How Many Kittens Can a Cat Have in a Litter?

The number of kittens does not depend on the size of the cat. It all depends on the breed, the environment, health of the cat and other external factors. A female cat can bear a varying number of kittens each time she is expecting.

It is always a fantastic thing to witness one creature giving life to another. When it comes to our pets, we still have memorable thoughts when it is their time to add more kittens to the family tree. Most cats will always have between three to five kittens. However, some cats are capable of giving ten or more kittens per litter. These differences mean there is something that influences that number of litters; we will look at them one at a time.

How Many Kittens Can a Cat Have in a Litter

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Factors That Determine Litter Size

Pet owners and experienced cat experts agree that the age of the cat among other things such as the health of the mother, genetics, etc. will influence the size of the litter. For instance, a first time queen will pop queens of a litter of three or four kittens.

The breed also plays a significant role in defining the number of kittens in a litter. Some experts will even agree that specific breeds like the Siamese-type cat have larger breeds, the Manx cat will lose a quarter of its litters in every birth, and the Persian type cat has a smaller number of offspring.

Cats are known seasonal breeders meaning they come into heat at specific times of the year. The outdoor cats come to heat when the days are longer (summer) and stop cycling when days get shorter (spring). Artificial lights influence indoor cats’ cycle, which means they may be experiencing their cycles all year round.

When a cat has induced ovulation where breeding stimulates ovulation by releasing eggs from the ovaries, may also suggest that the more a cat breeds the more kitten it will produce.

Certain infections can also influence the size of the litter and their vitality. Some infections such as feline infectious peritonitis (FIP) can reduce the size of litter and consequently reduce the chances of the litters to survive.

An expectant cat with a feline panleukopnia virus (FPV) otherwise known as feline distemper may end up giving birth to stillborn kittens. The FPV may also lead to abortion if the infection came in early in pregnancy. Such ailments infect the kittens’ brain development and may cause cerebellar hypoplasia and develop mobility issues for the surviving kittens.

The nutritional status of the mother changes the expected outcome and the health of her kittens. A starving or a malnourished cat increases the chances of having stillborn as opposed to viable litters.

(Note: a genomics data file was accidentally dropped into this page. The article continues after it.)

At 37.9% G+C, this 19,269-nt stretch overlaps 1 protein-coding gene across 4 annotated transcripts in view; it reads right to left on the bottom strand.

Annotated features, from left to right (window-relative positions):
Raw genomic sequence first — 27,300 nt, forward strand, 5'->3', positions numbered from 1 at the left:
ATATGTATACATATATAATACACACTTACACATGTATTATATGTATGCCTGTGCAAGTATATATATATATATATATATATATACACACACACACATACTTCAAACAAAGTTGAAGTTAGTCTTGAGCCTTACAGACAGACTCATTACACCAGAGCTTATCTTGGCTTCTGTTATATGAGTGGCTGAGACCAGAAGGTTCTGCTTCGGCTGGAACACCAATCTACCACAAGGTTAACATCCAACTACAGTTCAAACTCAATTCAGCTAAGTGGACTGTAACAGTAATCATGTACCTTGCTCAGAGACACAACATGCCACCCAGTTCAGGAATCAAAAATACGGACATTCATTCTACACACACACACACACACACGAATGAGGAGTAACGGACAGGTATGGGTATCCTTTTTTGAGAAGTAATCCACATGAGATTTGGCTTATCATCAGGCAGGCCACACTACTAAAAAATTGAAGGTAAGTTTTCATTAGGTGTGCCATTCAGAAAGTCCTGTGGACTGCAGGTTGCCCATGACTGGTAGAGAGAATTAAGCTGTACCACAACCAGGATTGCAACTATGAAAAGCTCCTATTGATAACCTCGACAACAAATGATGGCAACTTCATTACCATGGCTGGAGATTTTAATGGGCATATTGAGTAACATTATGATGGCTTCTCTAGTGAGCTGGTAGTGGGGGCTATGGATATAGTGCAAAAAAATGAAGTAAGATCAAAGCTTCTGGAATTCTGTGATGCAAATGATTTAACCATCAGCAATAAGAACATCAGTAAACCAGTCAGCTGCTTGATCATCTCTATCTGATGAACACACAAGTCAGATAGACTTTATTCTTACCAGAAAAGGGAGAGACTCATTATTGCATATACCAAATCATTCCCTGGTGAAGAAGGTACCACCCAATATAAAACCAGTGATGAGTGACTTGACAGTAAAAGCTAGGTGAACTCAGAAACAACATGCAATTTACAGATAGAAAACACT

How to Determine the Number of Kittens in a Litter?

A heavy cat with kittens may prompt you to know the exact number of kittens you should expect. To determine the litter population means taking a visit to the veterinarian’s clinic. Here are some of the methods your vet will use:


Cats have a shorter gestation period, which lasts about nine weeks probably that could be the reason they bear so many kittens. After about four or five weeks take her to the vet who should be able to feel the number of kittens by gently pressing the kitten’s tummy by noting the number of embryos formed.

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X-ray and Ultrasounds

These two medical technologies give a clear insight inside the cat’s belly, and you should be able to see and count the number of kittens. By the 50th day of the cat’s pregnancy, the small embryo’s bones have already formed, and an X-ray can pick up the tiny images to give the actual number of the impending litter. X-rays will not harm your kittens, and it gives a more accurate number of kittens.

Ultrasound is useful for confirming that the cat is pregnant and depending on the stage of pregnancy, you can use it to determine the number of kittens in the mother’s belly.

Using Previous Numbers

You can choose to wait until the last day and count for yourself. However, you can create an estimation of the number of kittens based on the mother’s previous kitten count. Nevertheless, do not get surprised if the number of litters increases from the standard to something close to 10 kittens. Some even go higher than 10.

How Many Kittens Can a Cat Have in Its Lifetime?

Unlike the human female species, cats do not undergo menopause, and this means that a cat will deliver its kittens as long as it is breathing. It is safe to say that a cat can deliver kittens throughout the entire lifetime.

Most domestic cats live for about 12 to 15 years. Going by this figure and the average kittens per litter, the outcome should be something within the ranges of 180 kittens in its lifetime (assume 4 kittens in every litter with an expectation of getting 3 sets of litter in a year, take the number, and multiply by 15 years)

However, cats will reach maturity at the end of their first year and when they may not be able to bear kittens in their last two years. However, the fact remains that you cannot keep up with the brood every few months.

In the wilderness, cats mate with numerous random males each time they are on heat, and if they survive the ravages of the wild and be in good health, they will be lucky to see more than 180 kittens in their lifetime.

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What to do With the Increasing Numbers?

The only way to tame a cat is to make sure the female is neutered or spayed to avoid handling a large number of kittens in a given year. Spaying and neutering should be done before puberty to give you a piece of mind when you do not have the time to find homes for unwanted litters.

Keeping your female cat indoors will not stop it from getting another brood anytime soon; all a cat needs is a few minutes on the outdoors and boom another litter.

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